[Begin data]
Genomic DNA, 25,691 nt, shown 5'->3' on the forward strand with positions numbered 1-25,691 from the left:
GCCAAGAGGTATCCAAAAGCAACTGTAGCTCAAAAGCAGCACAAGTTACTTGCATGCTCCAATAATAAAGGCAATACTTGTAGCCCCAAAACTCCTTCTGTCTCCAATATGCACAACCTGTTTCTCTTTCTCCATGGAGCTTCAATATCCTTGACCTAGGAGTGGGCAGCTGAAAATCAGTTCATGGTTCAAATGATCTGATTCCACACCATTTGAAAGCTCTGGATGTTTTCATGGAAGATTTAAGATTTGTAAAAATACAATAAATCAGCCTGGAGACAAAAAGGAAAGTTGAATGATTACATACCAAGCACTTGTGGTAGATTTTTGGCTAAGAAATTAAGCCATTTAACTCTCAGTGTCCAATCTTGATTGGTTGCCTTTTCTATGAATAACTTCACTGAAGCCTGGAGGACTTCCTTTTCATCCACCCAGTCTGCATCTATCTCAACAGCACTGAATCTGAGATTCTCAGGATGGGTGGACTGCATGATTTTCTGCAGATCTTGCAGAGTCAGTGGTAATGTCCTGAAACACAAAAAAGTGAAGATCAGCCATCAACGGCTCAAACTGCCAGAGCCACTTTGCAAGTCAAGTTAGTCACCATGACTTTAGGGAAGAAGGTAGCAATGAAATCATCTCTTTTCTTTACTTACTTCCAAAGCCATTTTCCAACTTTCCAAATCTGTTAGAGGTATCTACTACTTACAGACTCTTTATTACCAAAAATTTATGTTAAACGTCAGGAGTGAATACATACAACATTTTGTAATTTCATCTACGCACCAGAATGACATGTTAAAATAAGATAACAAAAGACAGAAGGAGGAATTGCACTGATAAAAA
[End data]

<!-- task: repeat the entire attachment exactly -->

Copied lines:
Genomic DNA, 25,691 nt, shown 5'->3' on the forward strand with positions numbered 1-25,691 from the left:
GCCAAGAGGTATCCAAAAGCAACTGTAGCTCAAAAGCAGCACAAGTTACTTGCATGCTCCAATAATAAAGGCAATACTTGTAGCCCCAAAACTCCTTCTGTCTCCAATATGCACAACCTGTTTCTCTTTCTCCATGGAGCTTCAATATCCTTGACCTAGGAGTGGGCAGCTGAAAATCAGTTCATGGTTCAAATGATCTGATTCCACACCATTTGAAAGCTCTGGATGTTTTCATGGAAGATTTAAGATTTGTAAAAATACAATAAATCAGCCTGGAGACAAAAAGGAAAGTTGAATGATTACATACCAAGCACTTGTGGTAGATTTTTGGCTAAGAAATTAAGCCATTTAACTCTCAGTGTCCAATCTTGATTGGTTGCCTTTTCTATGAATAACTTCACTGAAGCCTGGAGGACTTCCTTTTCATCCACCCAGTCTGCATCTATCTCAACAGCACTGAATCTGAGATTCTCAGGATGGGTGGACTGCATGATTTTCTGCAGATCTTGCAGAGTCAGTGGTAATGTCCTGAAACACAAAAAAGTGAAGATCAGCCATCAACGGCTCAAACTGCCAGAGCCACTTTGCAAGTCAAGTTAGTCACCATGACTTTAGGGAAGAAGGTAGCAATGAAATCATCTCTTTTCTTTACTTACTTCCAAAGCCATTTTCCAACTTTCCAAATCTGTTAGAGGTATCTACTACTTACAGACTCTTTATTACCAAAAATTTATGTTAAACGTCAGGAGTGAATACATACAACATTTTGTAATTTCATCTACGCACCAGAATGACATGTTAAAATAAGATAACAAAAGACAGAAGGAGGAATTGCACTGATAAAAA